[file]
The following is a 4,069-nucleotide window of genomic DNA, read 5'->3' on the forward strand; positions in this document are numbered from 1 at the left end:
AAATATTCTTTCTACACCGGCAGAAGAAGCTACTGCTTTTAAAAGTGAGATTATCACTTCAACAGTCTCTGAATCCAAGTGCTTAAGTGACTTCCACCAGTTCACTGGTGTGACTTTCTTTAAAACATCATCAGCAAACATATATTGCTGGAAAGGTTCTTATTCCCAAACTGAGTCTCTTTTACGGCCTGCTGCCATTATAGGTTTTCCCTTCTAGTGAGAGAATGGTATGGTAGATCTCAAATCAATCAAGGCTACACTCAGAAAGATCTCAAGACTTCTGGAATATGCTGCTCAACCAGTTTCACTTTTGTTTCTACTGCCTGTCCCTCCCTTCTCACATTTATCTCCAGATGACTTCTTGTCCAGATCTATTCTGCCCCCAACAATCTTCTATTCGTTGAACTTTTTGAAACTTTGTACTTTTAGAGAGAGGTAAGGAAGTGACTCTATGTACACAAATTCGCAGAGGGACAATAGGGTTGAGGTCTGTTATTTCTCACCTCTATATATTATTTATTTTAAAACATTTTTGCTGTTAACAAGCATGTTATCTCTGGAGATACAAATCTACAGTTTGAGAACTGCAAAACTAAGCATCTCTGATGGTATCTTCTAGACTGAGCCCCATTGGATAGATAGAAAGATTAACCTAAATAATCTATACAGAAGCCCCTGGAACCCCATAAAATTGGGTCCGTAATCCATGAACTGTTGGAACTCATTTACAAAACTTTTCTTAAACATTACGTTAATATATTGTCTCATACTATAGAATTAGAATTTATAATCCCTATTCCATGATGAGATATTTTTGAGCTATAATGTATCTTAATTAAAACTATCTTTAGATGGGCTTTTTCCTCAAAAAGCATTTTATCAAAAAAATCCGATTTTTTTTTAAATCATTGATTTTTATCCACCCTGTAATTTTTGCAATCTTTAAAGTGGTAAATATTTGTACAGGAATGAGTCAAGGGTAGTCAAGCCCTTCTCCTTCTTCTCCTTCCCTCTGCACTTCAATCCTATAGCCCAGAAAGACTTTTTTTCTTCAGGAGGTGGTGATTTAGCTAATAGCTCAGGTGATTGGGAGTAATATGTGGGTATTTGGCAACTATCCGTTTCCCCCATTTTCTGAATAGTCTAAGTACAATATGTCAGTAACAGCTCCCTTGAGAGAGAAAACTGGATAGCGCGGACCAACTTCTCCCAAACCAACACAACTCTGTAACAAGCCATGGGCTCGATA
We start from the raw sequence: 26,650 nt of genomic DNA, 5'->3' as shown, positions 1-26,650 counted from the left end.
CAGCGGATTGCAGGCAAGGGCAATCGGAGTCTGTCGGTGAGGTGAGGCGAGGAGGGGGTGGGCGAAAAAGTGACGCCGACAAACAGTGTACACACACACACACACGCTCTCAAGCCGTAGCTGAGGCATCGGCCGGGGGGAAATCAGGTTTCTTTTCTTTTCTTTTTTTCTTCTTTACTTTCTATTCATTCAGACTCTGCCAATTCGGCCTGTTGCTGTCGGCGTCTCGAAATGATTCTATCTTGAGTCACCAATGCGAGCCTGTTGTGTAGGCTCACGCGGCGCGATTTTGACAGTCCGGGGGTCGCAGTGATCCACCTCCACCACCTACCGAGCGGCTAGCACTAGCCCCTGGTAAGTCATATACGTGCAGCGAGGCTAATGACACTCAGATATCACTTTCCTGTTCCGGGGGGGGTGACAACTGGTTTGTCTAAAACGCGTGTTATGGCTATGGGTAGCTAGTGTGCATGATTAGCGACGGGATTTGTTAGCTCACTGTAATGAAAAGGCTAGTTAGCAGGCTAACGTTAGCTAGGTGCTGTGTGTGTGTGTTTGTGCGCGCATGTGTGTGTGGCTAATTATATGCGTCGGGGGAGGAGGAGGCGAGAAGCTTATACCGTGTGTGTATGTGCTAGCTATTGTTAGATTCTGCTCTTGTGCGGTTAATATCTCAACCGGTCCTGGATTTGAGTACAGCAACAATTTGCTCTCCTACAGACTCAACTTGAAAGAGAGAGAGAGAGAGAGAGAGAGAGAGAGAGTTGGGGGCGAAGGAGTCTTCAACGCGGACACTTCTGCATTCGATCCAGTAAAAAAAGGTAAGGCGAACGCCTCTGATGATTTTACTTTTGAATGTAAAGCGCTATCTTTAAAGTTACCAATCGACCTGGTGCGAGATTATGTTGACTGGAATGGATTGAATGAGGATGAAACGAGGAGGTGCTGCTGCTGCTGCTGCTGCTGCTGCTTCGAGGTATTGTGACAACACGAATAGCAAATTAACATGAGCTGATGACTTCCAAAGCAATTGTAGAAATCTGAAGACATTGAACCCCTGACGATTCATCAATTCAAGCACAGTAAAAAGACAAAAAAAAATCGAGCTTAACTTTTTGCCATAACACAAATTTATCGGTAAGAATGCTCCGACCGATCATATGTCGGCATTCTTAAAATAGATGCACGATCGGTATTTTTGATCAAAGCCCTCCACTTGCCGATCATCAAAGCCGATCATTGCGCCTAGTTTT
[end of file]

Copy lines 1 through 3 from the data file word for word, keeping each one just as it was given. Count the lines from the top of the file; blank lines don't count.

The following is a 4,069-nucleotide window of genomic DNA, read 5'->3' on the forward strand; positions in this document are numbered from 1 at the left end:
AAATATTCTTTCTACACCGGCAGAAGAAGCTACTGCTTTTAAAAGTGAGATTATCACTTCAACAGTCTCTGAATCCAAGTGCTTAAGTGACTTCCACCAGTTCACTGGTGTGACTTTCTTTAAAACATCATCAGCAAACATATATTGCTGGAAAGGTTCTTATTCCCAAACTGAGTCTCTTTTACGGCCTGCTGCCATTATAGGTTTTCCCTTCTAGTGAGAGAATGGTATGGTAGATCTCAAATCAATCAAGGCTACACTCAGAAAGATCTCAAGACTTCTGGAATATGCTGCTCAACCAGTTTCACTTTTGTTTCTACTGCCTGTCCCTCCCTTCTCACATTTATCTCCAGATGACTTCTTGTCCAGATCTATTCTGCCCCCAACAATCTTCTATTCGTTGAACTTTTTGAAACTTTGTACTTTTAGAGAGAGGTAAGGAAGTGACTCTATGTACACAAATTCGCAGAGGGACAATAGGGTTGAGGTCTGTTATTTCTCACCTCTATATATTATTTATTTTAAAACATTTTTGCTGTTAACAAGCATGTTATCTCTGGAGATACAAATCTACAGTTTGAGAACTGCAAAACTAAGCATCTCTGATGGTATCTTCTAGACTGAGCCCCATTGGATAGATAGAAAGATTAACCTAAATAATCTATACAGAAGCCCCTGGAACCCCATAAAATTGGGTCCGTAATCCATGAACTGTTGGAACTCATTTACAAAACTTTTCTTAAACATTACGTTAATATATTGTCTCATACTATAGAATTAGAATTTATAATCCCTATTCCATGATGAGATATTTTTGAGCTATAATGTATCTTAATTAAAACTATCTTTAGATGGGCTTTTTCCTCAAAAAGCATTTTATCAAAAAAATCCGATTTTTTTTTAAATCATTGATTTTTATCCACCCTGTAATTTTTGCAATCTTTAAAGTGGTAAATATTTGTACAGGAATGAGTCAAGGGTAGTCAAGCCCTTCTCCTTCTTCTCCTTCCCTCTGCACTTCAATCCTATAGCCCAGAAAGACTTTTTTTCTTCAGGAGGTGGTGATTTAGCTAATAGCTCAGGTGATTGGGAGTAATATGTGGGTATTTGGCAACTATCCGTTTCCCCCATTTTCTGAATAGTCTAAGTACAATATGTCAGTAACAGCTCCCTTGAGAGAGAAAACTGGATAGCGCGGACCAACTTCTCCCAAACCAACACAACTCTGTAACAAGCCATGGGCTCGATA
We start from the raw sequence: 26,650 nt of genomic DNA, 5'->3' as shown, positions 1-26,650 counted from the left end.